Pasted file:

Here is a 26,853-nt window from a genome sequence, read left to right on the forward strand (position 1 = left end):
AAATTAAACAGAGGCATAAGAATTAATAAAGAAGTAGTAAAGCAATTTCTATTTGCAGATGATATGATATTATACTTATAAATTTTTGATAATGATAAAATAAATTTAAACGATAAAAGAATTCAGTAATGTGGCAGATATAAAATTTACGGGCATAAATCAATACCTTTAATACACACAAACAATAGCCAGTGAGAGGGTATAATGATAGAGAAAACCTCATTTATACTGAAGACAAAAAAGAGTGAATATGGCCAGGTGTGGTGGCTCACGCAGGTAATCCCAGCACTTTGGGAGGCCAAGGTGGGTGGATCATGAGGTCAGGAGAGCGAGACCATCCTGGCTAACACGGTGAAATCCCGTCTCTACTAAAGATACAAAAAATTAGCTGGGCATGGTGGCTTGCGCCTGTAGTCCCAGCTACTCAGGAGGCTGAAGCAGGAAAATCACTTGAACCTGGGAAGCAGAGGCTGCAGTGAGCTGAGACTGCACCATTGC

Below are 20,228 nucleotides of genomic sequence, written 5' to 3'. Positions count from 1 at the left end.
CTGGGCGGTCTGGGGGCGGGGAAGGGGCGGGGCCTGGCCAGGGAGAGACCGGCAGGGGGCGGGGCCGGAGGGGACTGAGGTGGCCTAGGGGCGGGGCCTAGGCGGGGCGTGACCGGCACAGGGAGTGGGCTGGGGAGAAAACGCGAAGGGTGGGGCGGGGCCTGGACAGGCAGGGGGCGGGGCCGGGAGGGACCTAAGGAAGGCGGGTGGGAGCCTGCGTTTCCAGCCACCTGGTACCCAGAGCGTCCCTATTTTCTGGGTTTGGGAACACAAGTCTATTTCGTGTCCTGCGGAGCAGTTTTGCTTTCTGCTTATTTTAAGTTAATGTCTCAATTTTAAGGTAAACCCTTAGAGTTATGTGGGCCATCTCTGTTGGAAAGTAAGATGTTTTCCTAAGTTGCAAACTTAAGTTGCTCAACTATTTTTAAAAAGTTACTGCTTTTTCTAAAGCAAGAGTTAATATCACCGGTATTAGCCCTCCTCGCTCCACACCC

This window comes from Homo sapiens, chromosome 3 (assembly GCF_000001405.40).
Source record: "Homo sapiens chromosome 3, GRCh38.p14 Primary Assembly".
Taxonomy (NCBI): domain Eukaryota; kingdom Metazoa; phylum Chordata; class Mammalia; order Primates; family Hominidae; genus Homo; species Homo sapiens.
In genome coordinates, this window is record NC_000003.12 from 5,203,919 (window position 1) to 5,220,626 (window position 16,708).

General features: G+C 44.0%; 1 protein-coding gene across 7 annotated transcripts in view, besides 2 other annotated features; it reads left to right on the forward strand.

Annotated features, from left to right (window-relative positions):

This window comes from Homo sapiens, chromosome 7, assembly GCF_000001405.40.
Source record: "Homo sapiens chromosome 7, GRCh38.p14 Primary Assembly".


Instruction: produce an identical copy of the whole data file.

Here is a 26,853-nt window from a genome sequence, read left to right on the forward strand (position 1 = left end):
AAATTAAACAGAGGCATAAGAATTAATAAAGAAGTAGTAAAGCAATTTCTATTTGCAGATGATATGATATTATACTTATAAATTTTTGATAATGATAAAATAAATTTAAACGATAAAAGAATTCAGTAATGTGGCAGATATAAAATTTACGGGCATAAATCAATACCTTTAATACACACAAACAATAGCCAGTGAGAGGGTATAATGATAGAGAAAACCTCATTTATACTGAAGACAAAAAAGAGTGAATATGGCCAGGTGTGGTGGCTCACGCAGGTAATCCCAGCACTTTGGGAGGCCAAGGTGGGTGGATCATGAGGTCAGGAGAGCGAGACCATCCTGGCTAACACGGTGAAATCCCGTCTCTACTAAAGATACAAAAAATTAGCTGGGCATGGTGGCTTGCGCCTGTAGTCCCAGCTACTCAGGAGGCTGAAGCAGGAAAATCACTTGAACCTGGGAAGCAGAGGCTGCAGTGAGCTGAGACTGCACCATTGC

Below are 20,228 nucleotides of genomic sequence, written 5' to 3'. Positions count from 1 at the left end.
CTGGGCGGTCTGGGGGCGGGGAAGGGGCGGGGCCTGGCCAGGGAGAGACCGGCAGGGGGCGGGGCCGGAGGGGACTGAGGTGGCCTAGGGGCGGGGCCTAGGCGGGGCGTGACCGGCACAGGGAGTGGGCTGGGGAGAAAACGCGAAGGGTGGGGCGGGGCCTGGACAGGCAGGGGGCGGGGCCGGGAGGGACCTAAGGAAGGCGGGTGGGAGCCTGCGTTTCCAGCCACCTGGTACCCAGAGCGTCCCTATTTTCTGGGTTTGGGAACACAAGTCTATTTCGTGTCCTGCGGAGCAGTTTTGCTTTCTGCTTATTTTAAGTTAATGTCTCAATTTTAAGGTAAACCCTTAGAGTTATGTGGGCCATCTCTGTTGGAAAGTAAGATGTTTTCCTAAGTTGCAAACTTAAGTTGCTCAACTATTTTTAAAAAGTTACTGCTTTTTCTAAAGCAAGAGTTAATATCACCGGTATTAGCCCTCCTCGCTCCACACCC

This window comes from Homo sapiens, chromosome 3 (assembly GCF_000001405.40).
Source record: "Homo sapiens chromosome 3, GRCh38.p14 Primary Assembly".
Taxonomy (NCBI): domain Eukaryota; kingdom Metazoa; phylum Chordata; class Mammalia; order Primates; family Hominidae; genus Homo; species Homo sapiens.
In genome coordinates, this window is record NC_000003.12 from 5,203,919 (window position 1) to 5,220,626 (window position 16,708).

General features: G+C 44.0%; 1 protein-coding gene across 7 annotated transcripts in view, besides 2 other annotated features; it reads left to right on the forward strand.

Annotated features, from left to right (window-relative positions):

This window comes from Homo sapiens, chromosome 7, assembly GCF_000001405.40.
Source record: "Homo sapiens chromosome 7, GRCh38.p14 Primary Assembly".